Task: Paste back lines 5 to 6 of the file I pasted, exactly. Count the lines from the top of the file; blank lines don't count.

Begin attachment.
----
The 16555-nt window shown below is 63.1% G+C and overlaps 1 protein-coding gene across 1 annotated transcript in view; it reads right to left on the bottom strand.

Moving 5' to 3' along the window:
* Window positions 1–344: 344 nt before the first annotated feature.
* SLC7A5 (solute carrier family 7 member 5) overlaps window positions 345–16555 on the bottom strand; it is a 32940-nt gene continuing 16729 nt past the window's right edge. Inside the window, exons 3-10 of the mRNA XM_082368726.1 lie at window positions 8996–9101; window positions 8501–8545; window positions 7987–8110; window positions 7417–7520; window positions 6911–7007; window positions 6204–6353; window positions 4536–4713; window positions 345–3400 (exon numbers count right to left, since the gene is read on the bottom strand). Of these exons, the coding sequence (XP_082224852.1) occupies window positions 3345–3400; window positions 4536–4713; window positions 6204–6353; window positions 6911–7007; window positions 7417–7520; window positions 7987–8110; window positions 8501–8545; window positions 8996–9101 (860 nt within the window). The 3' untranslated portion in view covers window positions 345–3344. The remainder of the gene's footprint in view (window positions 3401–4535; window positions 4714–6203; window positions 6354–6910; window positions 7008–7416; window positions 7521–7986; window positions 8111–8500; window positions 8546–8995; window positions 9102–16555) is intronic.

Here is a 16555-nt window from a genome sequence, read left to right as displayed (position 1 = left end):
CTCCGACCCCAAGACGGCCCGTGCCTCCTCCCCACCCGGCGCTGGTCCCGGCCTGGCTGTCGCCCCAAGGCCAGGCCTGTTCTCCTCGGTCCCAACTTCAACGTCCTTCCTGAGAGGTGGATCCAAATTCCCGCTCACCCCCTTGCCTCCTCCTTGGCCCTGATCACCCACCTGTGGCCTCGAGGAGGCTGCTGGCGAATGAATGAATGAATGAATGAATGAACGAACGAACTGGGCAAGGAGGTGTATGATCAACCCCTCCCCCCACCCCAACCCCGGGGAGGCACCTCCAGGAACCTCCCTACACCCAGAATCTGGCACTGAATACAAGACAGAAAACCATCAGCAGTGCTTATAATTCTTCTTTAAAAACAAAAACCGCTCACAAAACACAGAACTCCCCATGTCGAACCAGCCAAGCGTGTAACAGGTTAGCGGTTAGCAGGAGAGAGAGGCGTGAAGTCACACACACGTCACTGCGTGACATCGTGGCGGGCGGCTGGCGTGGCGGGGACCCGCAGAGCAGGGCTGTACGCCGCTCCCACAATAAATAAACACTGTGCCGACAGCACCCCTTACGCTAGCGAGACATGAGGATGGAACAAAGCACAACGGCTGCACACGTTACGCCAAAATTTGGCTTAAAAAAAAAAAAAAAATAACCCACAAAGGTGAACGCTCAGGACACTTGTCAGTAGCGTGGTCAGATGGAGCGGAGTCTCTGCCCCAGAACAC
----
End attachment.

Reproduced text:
Here is a 16555-nt window from a genome sequence, read left to right as displayed (position 1 = left end):
CTCCGACCCCAAGACGGCCCGTGCCTCCTCCCCACCCGGCGCTGGTCCCGGCCTGGCTGTCGCCCCAAGGCCAGGCCTGTTCTCCTCGGTCCCAACTTCAACGTCCTTCCTGAGAGGTGGATCCAAATTCCCGCTCACCCCCTTGCCTCCTCCTTGGCCCTGATCACCCACCTGTGGCCTCGAGGAGGCTGCTGGCGAATGAATGAATGAATGAATGAATGAACGAACGAACTGGGCAAGGAGGTGTATGATCAACCCCTCCCCCCACCCCAACCCCGGGGAGGCACCTCCAGGAACCTCCCTACACCCAGAATCTGGCACTGAATACAAGACAGAAAACCATCAGCAGTGCTTATAATTCTTCTTTAAAAACAAAAACCGCTCACAAAACACAGAACTCCCCATGTCGAACCAGCCAAGCGTGTAACAGGTTAGCGGTTAGCAGGAGAGAGAGGCGTGAAGTCACACACACGTCACTGCGTGACATCGTGGCGGGCGGCTGGCGTGGCGGGGACCCGCAGAGCAGGGCTGTACGCCGCTCCCACAATAAATAAACACTGTGCCGACAGCACCCCTTACGCTAGCGAGACATGAGGATGGAACAAAGCACAACGGCTGCACACGTTACGCCAAAATTTGGCTTAAAAAAAAAAAAAAAATAACCCACAAAGGTGAACGCTCAGGACACTTGTCAGTAGCGTGGTCAGATGGAGCGGAGTCTCTGCCCCAGAACAC